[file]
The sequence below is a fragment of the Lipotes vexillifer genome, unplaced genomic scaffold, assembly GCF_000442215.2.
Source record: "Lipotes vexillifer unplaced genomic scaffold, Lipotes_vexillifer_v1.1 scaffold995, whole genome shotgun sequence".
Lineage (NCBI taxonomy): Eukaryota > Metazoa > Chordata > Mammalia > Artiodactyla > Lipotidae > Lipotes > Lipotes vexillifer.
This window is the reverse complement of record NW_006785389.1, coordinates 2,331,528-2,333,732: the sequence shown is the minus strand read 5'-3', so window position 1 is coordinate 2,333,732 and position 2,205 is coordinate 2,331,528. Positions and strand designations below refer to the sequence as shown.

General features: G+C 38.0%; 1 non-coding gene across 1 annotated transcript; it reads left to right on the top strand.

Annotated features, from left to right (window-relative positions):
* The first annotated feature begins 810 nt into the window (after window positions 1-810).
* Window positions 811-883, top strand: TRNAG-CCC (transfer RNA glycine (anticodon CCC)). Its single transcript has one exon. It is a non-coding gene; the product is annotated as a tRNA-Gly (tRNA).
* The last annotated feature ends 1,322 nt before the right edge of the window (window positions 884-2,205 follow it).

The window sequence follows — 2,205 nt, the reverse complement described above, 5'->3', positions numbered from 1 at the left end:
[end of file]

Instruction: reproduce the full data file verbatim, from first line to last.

The sequence below is a fragment of the Lipotes vexillifer genome, unplaced genomic scaffold, assembly GCF_000442215.2.
Source record: "Lipotes vexillifer unplaced genomic scaffold, Lipotes_vexillifer_v1.1 scaffold995, whole genome shotgun sequence".
Lineage (NCBI taxonomy): Eukaryota > Metazoa > Chordata > Mammalia > Artiodactyla > Lipotidae > Lipotes > Lipotes vexillifer.
This window is the reverse complement of record NW_006785389.1, coordinates 2,331,528-2,333,732: the sequence shown is the minus strand read 5'-3', so window position 1 is coordinate 2,333,732 and position 2,205 is coordinate 2,331,528. Positions and strand designations below refer to the sequence as shown.

General features: G+C 38.0%; 1 non-coding gene across 1 annotated transcript; it reads left to right on the top strand.

Annotated features, from left to right (window-relative positions):
* The first annotated feature begins 810 nt into the window (after window positions 1-810).
* Window positions 811-883, top strand: TRNAG-CCC (transfer RNA glycine (anticodon CCC)). Its single transcript has one exon. It is a non-coding gene; the product is annotated as a tRNA-Gly (tRNA).
* The last annotated feature ends 1,322 nt before the right edge of the window (window positions 884-2,205 follow it).

The window sequence follows — 2,205 nt, the reverse complement described above, 5'->3', positions numbered from 1 at the left end: